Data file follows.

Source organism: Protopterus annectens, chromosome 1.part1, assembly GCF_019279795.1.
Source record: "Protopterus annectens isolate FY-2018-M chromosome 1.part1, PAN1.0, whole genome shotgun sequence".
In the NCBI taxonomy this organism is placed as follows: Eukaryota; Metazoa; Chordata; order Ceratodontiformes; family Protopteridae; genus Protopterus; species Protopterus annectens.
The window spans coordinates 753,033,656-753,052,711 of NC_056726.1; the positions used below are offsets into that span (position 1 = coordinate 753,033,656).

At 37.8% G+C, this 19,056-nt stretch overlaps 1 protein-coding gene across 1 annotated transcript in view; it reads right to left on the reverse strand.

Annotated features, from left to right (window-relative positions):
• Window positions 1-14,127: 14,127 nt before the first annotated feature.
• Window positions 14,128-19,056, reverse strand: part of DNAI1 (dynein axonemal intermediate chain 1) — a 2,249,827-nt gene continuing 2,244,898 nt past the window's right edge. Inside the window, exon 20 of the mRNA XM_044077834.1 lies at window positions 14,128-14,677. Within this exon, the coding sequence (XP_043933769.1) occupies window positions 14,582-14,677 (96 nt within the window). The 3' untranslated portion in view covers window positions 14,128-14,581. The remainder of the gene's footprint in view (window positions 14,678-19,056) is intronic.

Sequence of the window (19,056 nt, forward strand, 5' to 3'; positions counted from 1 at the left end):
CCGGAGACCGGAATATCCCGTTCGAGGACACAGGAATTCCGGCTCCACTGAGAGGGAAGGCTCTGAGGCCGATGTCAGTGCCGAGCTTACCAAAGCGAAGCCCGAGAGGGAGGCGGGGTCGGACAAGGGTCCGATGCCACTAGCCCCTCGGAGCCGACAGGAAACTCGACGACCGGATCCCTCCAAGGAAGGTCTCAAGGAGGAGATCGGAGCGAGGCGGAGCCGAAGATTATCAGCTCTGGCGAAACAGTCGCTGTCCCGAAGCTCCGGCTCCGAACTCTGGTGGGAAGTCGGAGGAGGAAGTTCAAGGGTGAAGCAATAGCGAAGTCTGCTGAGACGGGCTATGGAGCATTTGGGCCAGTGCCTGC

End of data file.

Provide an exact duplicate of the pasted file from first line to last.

Source organism: Protopterus annectens, chromosome 1.part1, assembly GCF_019279795.1.
Source record: "Protopterus annectens isolate FY-2018-M chromosome 1.part1, PAN1.0, whole genome shotgun sequence".
In the NCBI taxonomy this organism is placed as follows: Eukaryota; Metazoa; Chordata; order Ceratodontiformes; family Protopteridae; genus Protopterus; species Protopterus annectens.
The window spans coordinates 753,033,656-753,052,711 of NC_056726.1; the positions used below are offsets into that span (position 1 = coordinate 753,033,656).

At 37.8% G+C, this 19,056-nt stretch overlaps 1 protein-coding gene across 1 annotated transcript in view; it reads right to left on the reverse strand.

Annotated features, from left to right (window-relative positions):
• Window positions 1-14,127: 14,127 nt before the first annotated feature.
• Window positions 14,128-19,056, reverse strand: part of DNAI1 (dynein axonemal intermediate chain 1) — a 2,249,827-nt gene continuing 2,244,898 nt past the window's right edge. Inside the window, exon 20 of the mRNA XM_044077834.1 lies at window positions 14,128-14,677. Within this exon, the coding sequence (XP_043933769.1) occupies window positions 14,582-14,677 (96 nt within the window). The 3' untranslated portion in view covers window positions 14,128-14,581. The remainder of the gene's footprint in view (window positions 14,678-19,056) is intronic.

Sequence of the window (19,056 nt, forward strand, 5' to 3'; positions counted from 1 at the left end):
CCGGAGACCGGAATATCCCGTTCGAGGACACAGGAATTCCGGCTCCACTGAGAGGGAAGGCTCTGAGGCCGATGTCAGTGCCGAGCTTACCAAAGCGAAGCCCGAGAGGGAGGCGGGGTCGGACAAGGGTCCGATGCCACTAGCCCCTCGGAGCCGACAGGAAACTCGACGACCGGATCCCTCCAAGGAAGGTCTCAAGGAGGAGATCGGAGCGAGGCGGAGCCGAAGATTATCAGCTCTGGCGAAACAGTCGCTGTCCCGAAGCTCCGGCTCCGAACTCTGGTGGGAAGTCGGAGGAGGAAGTTCAAGGGTGAAGCAATAGCGAAGTCTGCTGAGACGGGCTATGGAGCATTTGGGCCAGTGCCTGC